Hugin the Bard,
A Bard's Book of Pagan Songs:
Stories and Music from the Celtic World

(Llewellyn, 1996/2000)

Hugin the Bard serves up a veritable cornucopia of song in A Bard's Book of Pagan Songs: Stories and Music from the Celtic World.

The first part of this attractively packaged book and CD set retells the stories of the Welsh myth cycle, The Mabinogian, as well as recasts them in original songs which are recorded on the accompanying CD. The second part contains mostly original songs (I spotted at least one traditional tune) geared for every type of pagan celebration or gathering.

Hugin includes one of the more unusual copyright notices I've seen -- hinting karmic retribution to those who use the songs for profit in violation of copyright -- with introductory material to familiarize the reader with bards, how to read the lead sheets, what some of the musical symbols are and what The Mabinogian is.

The retold stories follow a thread of progression and are divided into two parts: "Tales of Olde Dvyed" and "The Children of Don." In the first part, Hugin retells tales of Pwyll, Lord of Dyved, and Arawn, Lord of Annwn, the underworld. Other stories include Pwyll's lady Rhiannon, her son Pryderi, and the story of Branwen. The second part focuses on the stories about Gwydion, Arianhrod, Blodeuwedd and Llew Llaw Gyffes. Hugin concludes with his interpretation of "Cad Goddeu (Battle of the Trees)."

Each story is followed by the lead sheet for the accompanying song, then the full lyrics with a chord chart. The accompanying CD has all the songs for the stories of the Mabinogian; on two of them, "Lady, My Lady" and "An Oak Grows," Hugin tells the story as printed in the book, interspersing it with the song. He has a good storytelling voice, lilting but not precious, and these two tracks on the CD are a special treat.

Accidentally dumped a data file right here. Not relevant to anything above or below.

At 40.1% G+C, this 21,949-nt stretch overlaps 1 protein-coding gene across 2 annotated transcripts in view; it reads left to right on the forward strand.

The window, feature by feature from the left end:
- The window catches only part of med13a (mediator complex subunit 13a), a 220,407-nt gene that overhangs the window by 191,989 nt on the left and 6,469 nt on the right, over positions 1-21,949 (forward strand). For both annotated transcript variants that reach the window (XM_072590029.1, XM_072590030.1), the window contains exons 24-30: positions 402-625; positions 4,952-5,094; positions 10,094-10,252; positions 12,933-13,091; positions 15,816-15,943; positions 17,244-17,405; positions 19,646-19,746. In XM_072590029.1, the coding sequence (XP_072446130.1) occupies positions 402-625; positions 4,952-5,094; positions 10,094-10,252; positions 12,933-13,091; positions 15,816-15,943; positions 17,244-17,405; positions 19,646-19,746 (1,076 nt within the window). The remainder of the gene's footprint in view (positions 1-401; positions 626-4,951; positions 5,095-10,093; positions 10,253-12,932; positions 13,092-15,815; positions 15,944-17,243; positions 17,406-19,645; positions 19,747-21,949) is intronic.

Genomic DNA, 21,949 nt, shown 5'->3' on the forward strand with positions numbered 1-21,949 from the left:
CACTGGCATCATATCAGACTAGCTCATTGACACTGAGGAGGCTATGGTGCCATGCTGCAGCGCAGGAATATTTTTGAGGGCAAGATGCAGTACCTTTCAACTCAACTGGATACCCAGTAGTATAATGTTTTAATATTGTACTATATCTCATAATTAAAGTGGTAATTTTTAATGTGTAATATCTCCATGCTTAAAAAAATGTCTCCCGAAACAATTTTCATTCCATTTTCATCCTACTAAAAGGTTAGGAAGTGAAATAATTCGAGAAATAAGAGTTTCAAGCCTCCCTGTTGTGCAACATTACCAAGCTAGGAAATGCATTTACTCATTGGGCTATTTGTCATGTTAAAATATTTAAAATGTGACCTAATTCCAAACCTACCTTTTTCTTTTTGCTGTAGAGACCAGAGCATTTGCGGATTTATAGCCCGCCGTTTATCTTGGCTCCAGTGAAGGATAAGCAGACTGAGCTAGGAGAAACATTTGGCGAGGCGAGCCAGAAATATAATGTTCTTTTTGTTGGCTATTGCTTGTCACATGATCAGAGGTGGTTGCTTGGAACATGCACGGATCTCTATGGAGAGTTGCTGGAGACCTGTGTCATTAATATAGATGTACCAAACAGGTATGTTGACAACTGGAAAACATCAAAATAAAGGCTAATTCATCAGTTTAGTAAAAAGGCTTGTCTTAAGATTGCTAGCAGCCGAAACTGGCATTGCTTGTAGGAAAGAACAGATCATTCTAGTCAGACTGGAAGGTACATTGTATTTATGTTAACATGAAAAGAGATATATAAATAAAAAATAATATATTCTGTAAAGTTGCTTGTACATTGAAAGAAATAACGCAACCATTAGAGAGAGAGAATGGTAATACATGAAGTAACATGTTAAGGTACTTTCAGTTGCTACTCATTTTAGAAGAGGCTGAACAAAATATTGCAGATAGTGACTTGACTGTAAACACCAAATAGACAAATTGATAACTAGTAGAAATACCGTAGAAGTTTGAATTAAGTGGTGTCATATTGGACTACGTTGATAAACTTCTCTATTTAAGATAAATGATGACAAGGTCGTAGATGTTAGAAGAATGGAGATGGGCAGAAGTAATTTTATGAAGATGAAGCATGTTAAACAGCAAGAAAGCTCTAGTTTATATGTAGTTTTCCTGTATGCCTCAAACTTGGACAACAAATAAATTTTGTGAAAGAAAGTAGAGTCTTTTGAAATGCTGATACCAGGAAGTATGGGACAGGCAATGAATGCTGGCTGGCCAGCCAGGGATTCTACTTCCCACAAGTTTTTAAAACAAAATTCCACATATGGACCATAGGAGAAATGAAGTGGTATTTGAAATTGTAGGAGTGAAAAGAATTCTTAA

Overall, Hugin does a good job in retelling the stories, breaking them down into a simpler style but capturing the essence. He does fall down on "Child Named Grief," however; the reader gets the feeling that something is missing, and the story is a little confusing. Most of the songs are well done and appealing, particularly the melodies, and Hugin's voice is smooth and rich. Sometimes the lyrics seem forced into the rhyme or scansion, but overall, it's a good effort -- with one exception: "The Cauldron and the Goat" sung to the tune of "The Farmer in the Dell" and appearing in the section about Llew Llaw Gyffes. Hugin writes: "The manner in which Llew was murdered and resurrected seemed so strange that I felt compelled to write a silly song about it." One wishes he had held out against the compulsion; the lyrics aren't over the top enough to be really silly, and the melody undercuts the flow of the songs.

The rest of the songs in the book include information on the context of each song, which is useful for the non-pagan reader.

The book is physically attractive, with creamy pages and a sturdy plastic pouch for the CD in the back. Hugin's hand-lettered looking typeface gets cramped and hard to read at times, but it suits the book aesthetically. Check it out for an original and interesting take on folklore, cast in a very old tradition.

[ by Donna Scanlon ]



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